Saturday was a gorgeous day to take my 1980 Mercian Strada Speciale out for its "maiden" ride -- well, maiden ride for me, anyhow. Temperature outside was in the upper 70s, with low humidity, and stunningly clear skies.
My first thoughts, even before taking off, were that this might be a pretty quick-handling bike. The head and seat-tube angles are 74º, and it has a pretty tight wheelbase of only 39.5 inches or 100 cm (that's with the rear wheel set in the mid-point of the horizontal dropouts). Getting out on the road, I did find that the bike will definitely change direction quickly, and with very little input. Nevertheless, it tracks straight and true, and is a breeze to ride with no hands. One of the first things I noticed, though, was that the vintage handlebars are quite a bit narrower than my present day preferences. Remember the days when bikes typically came with handlebars no more than 38 - 40 cm wide? The vintage Cinelli bars on this bike measure 39 cm (that's center-to-center) at the ends. Most of my bikes today have 44 cm bars. It seems to me that narrower bars make a bike feel a little more "squirrely" than wider ones -- so that could also be affecting my impressions.
The ride of the bike is what makes classic steel so great. With the short chain stays, the rear wheel is pretty tight up underneath the rider's weight, so on seriously broken pavement, it does tend to buck a bit more than a bike with more stretched out stays -- but you can feel that bit of "give" in the frame, and you can see and feel the nicely-raked and tapered fork blades soaking up the patched and broken sections. I'm sure the ride is also helped by the Grand Bois "Cerf" 28 mm tires. Mounted on those vintage narrow Rigida rims, they only measure about 24 - 25 mm wide, so they look narrower than they should -- but they still have sufficient air volume to add a lot to the ride comfort.
I equipped the bike with the wonderful Simplex Retrofriction down tube shift levers and a 1st generation SunTour Cyclone rear derailleur. The front derailleur is a SunTour ARX, which was a step below Cyclone, but still a nice-quality unit, and it shifts just fine (actually, my experience is that with friction levers, most front derailleurs shift fine, as long as they are sufficiently stiff). The freewheel is a 5-sp. SunTour Winner, and the chain is a vintage Regina bushing-type chain. Those old bushing chains tend to be laterally stiffer than the modern bushingless chains -- making them really good for vintage Campagnolo drivetrains. I don't figure it hurts the shifting with the particular setup I have, but what I have found is that each gear change on the back is accompanied by a very distinct "kerchunk" as the chain finds the desired cog. The levers, as expected, work smoothly and have great "feel" for finding the right gear.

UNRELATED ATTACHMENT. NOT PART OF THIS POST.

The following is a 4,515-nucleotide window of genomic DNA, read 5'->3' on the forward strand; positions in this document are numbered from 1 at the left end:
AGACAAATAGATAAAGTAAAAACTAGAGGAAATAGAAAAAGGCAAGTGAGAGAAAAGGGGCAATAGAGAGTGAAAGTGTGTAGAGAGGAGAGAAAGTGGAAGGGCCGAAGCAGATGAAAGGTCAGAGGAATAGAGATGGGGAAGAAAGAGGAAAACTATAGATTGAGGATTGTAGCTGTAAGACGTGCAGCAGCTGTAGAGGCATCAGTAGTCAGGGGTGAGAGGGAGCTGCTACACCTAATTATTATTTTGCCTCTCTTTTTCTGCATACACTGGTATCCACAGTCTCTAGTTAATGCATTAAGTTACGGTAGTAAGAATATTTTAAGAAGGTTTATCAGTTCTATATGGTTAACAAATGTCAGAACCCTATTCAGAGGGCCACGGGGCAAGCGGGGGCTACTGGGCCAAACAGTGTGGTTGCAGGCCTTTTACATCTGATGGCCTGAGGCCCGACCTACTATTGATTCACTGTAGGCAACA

The brakes are vintage Dia Compe "G" models which were pretty common on mid-priced bikes in the late 70s, early 80s. I updated them with modern cables and brake pads, because the original pads, even if new-old-stock, can harden with age, reducing their effectiveness. And aftermarket brake pad materials today are an improvement over what was available 30 years ago in OEM pads. My typical riding route down to the Cuyahoga Valley National Park includes a long fast descent with a traffic light at the bottom -- which works out to be a good "proving ground" for any bike's brakes. These stopped me with no worries. Do old single-pivot brakes like these take more lever effort to stop than today's dual-pivot brakes? Or disc brakes? Sure they do. But I don't see that as a detraction. When people talk about "more stopping power" with dual pivots, or with disc brakes, they're blowing smoke. Once a brake has reached the lockup point, it has reached its maximum stopping power -- so any brake you can lock up has the same "stopping power" as any other. What some of the newer brake designs might offer is less lever effort for the same stopping power -- but I see nothing wrong with brakes requiring more effort before reaching the lockup point. Maybe if someone has small hands it could be an issue, but that isn't an issue for me.
One thing I found with the bike is that the gearing is overall a bit higher than I'd prefer today. When I was in my 20s, I probably wouldn't have balked at a crank with 52/44 rings, but nowadays I think of a 39 tooth chainring as more reasonable (or a compact 50/36 crank, even better). Remember that long, fast descent that I mentioned before? Well, most of my rides end by going back up that same hill. Lower gearing would be nice. But if I want to keep that cool old Sugino crank with the drilled rings, then choices are limited.
Something else I should mention about the bike is that it attracted several compliments while I was out. I stopped by at my local bike shop where several people (shop employees and other customers) took a closer look, and then later when I stopped at a rest area to refill my water bottle, I had someone else admiring the bike. "Wow -- a real classic!" he said. But then that last admirer blew it by saying "down tube shift levers -- I don't know how you can use those!" Jeesh. The bike only has 10 speeds (not 10-speed cassette -- just 10 speeds, total) so it's not like there's a lot of shifting to be done anyhow. Jerk.
What else can I say -- the bike did not disappoint. I'm looking forward to more good rides with this beautiful vintage classic.